Norman Randall still remembers the laughter.
It stopped completely as the African-American officer walked into the Annapolis Police Department locker room for his first roll call in 1962. A room full of white officers in the recently desegregated department stared silently at him.
Last night, Randall walked into another room full of people in Annapolis - black and white - celebrating the desegregation of the city's police department and honoring the 86 African-American officers who have served on the force to date.
The first two black officers - Andrew L. Turner and George LeVerett - were hired in 1960, a moment that some regard as a major turning point in the desegregation of the city.
"After that, it was restaurants and theaters," said Alderman Samuel Gilmer, a Ward 3 Democrat. "It made us proud to be Americans, to be treated as human beings."
The officers say they are not bitter about the initial indignities they endured. Black officers were assigned only to the black section of the city - what was then the 4th Ward. They weren't allowed to go downtown beyond Church Circle. They could not drive police cars.
They are proud those boundaries no longer exist. But it didn't happen all at once.
On Randall's first day in 1962, "everyone just turned and looked at me for a minute," he said. "No one said anything. Then, they just started laughing and talking again."
One white officer, John Goddard, introduced himself to Randall and said, "`Hey, buddy, I'll teach you everything I know.' And just like that, we became like this," Randall said, crossing his fingers together.
Randall and his mentor were on separate patrols. But Randall and others remember how eventually white and black officers would become partners as the Police Department and Annapolis itself were transformed by the civil rights movement.
One memory: Randall was on stand-by alert one night in 1968 when parts of Baltimore and other cities burned during rioting. A group of about 15 young people marched on downtown Annapolis, Randall said. "We followed them. But nothing bad happened."
Randall distinctly recalls one of the peaceful protesters - a young Carl O. Snowden, who became a civil rights activist, a city alderman and is now a member of Anne Arundel County Executive Janet S. Owens' Cabinet.
Last night, Snowden delivered the keynote address for the ceremony at Stanton Community Center, "Lest We Forget."
"There's no other law enforcement agency that has made such progress as it relates to diversity," said Snowden, one of the organizers of the event.
The celebration "really speaks to the changes, the improvements," said Capt. Gary S. Simpson, still on the force after 30 years, "because ... the community is choosing to recognize you."
Many who celebrated the desegregation of the Police Department would never have imagined that today there would be a black chief of police and 36 minority officers on the 114-member force.
George Phelps Jr. remembers practically being kicked out of the chief's office in the late 1950s when he applied. Though he had served as an Army military police officer, Phelps said, he was told no black would serve as an Annapolis officer.
"I'll never forget that day," said Phelps, who went on to become the first black law enforcement officer in Anne Arundel County as a deputy sheriff hired by Joseph W. Alton Jr.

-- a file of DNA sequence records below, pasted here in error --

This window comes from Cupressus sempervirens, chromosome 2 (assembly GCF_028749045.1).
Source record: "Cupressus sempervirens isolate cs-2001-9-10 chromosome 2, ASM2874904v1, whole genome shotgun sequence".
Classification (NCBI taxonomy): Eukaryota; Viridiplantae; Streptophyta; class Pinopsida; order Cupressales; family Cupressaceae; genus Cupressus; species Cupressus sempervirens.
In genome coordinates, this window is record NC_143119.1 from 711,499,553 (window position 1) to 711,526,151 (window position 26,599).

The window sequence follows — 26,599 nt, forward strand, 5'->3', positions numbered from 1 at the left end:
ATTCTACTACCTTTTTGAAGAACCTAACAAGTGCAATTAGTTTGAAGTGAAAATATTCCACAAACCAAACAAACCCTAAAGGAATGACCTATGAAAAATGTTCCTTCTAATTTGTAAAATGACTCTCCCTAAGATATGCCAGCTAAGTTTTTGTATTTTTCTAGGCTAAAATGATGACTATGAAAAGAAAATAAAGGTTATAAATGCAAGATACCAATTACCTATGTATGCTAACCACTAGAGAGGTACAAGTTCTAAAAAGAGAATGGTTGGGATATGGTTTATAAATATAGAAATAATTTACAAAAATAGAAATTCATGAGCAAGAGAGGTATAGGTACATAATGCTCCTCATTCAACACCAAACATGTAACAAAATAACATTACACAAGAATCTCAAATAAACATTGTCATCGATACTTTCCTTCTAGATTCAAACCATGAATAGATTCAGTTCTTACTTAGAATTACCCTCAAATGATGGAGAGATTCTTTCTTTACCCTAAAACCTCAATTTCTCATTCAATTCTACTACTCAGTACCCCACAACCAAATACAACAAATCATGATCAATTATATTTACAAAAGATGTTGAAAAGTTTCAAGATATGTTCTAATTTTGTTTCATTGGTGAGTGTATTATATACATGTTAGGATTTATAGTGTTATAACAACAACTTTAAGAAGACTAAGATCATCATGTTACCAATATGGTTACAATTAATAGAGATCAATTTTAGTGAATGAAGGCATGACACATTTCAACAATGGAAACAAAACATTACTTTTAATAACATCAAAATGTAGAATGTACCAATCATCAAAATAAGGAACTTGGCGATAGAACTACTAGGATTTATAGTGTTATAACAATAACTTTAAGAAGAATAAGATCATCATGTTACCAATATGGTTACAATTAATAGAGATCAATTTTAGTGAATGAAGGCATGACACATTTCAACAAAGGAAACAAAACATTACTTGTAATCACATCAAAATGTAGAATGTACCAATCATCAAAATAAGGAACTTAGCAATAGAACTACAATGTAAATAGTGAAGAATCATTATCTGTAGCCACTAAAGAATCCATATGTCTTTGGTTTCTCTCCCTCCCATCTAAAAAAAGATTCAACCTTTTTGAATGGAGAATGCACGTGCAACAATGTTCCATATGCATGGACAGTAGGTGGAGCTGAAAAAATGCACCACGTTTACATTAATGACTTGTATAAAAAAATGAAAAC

"Look how far we've come ... to where you have a black chief, officers who would become captains and majors," said Phelps, 74. "They are living testaments to what can happen. It brings tears to your eyes. Every man, woman and child should rejoice."
Not everyone would live to see the day Chief Joseph S. Johnson took office in 1994. Not all honored last night would live to receive their citations from Owens, Mayor Dean L. Johnson, Gov. Parris N. Glendening and U.S. Sen. Barbara A. Mikulski.
"He would have been so proud," Marjorie Gibson, 79, said of her husband, Ralph, who was a city officer from 1962 to 1965 after he had served 22 years in the Army, earning honors for his tours of duty in World War II and the Korean War. He died in June.
Many of the first officers say they didn't feel like pioneers then - even James H. Colbert, the city's first black sergeant, lieutenant, captain and head of the detective bureau before he retired in 1981. He is a District Court commissioner now - a position he has held for 19 years.
His brother, Phillip Colbert, was honored last night for his year of service with the Police Department. He was the first black warden in the county.
At 21, Phillip Colbert was running the county jail. When the Freedom Riders came through Annapolis in November 1961, he found out later that the college students arrested at the Bladen Street bus station didn't believe he was warden because it was so rare for a young black person to hold such a high position.
Phillip Colbert went on to spend 35 years with the state's Department of Juvenile Justice.
Now 62, he remembers the first time black officers were seen driving police cars - more than five years after the first officers were hired.
Randall was the first allowed to drive. "One Sunday, three drivers called in sick. The sergeant didn't know what to do," Randall said. The chief was called at home, and Randall was assigned to drive. "It was a big shock," Randall said. "After that, I drove regularly."
Longtime activists hope a generation that has no firsthand memories of the civil rights movement will be inspired by the pioneers.
Still called "Major Randall" by everyone who knows him, the easygoing, quick-to-smile Randall was asked to serve as a community relations liaison even after he retired in 1994.
In a more diverse, cohesive department and city, it was his laughter they wanted to hear.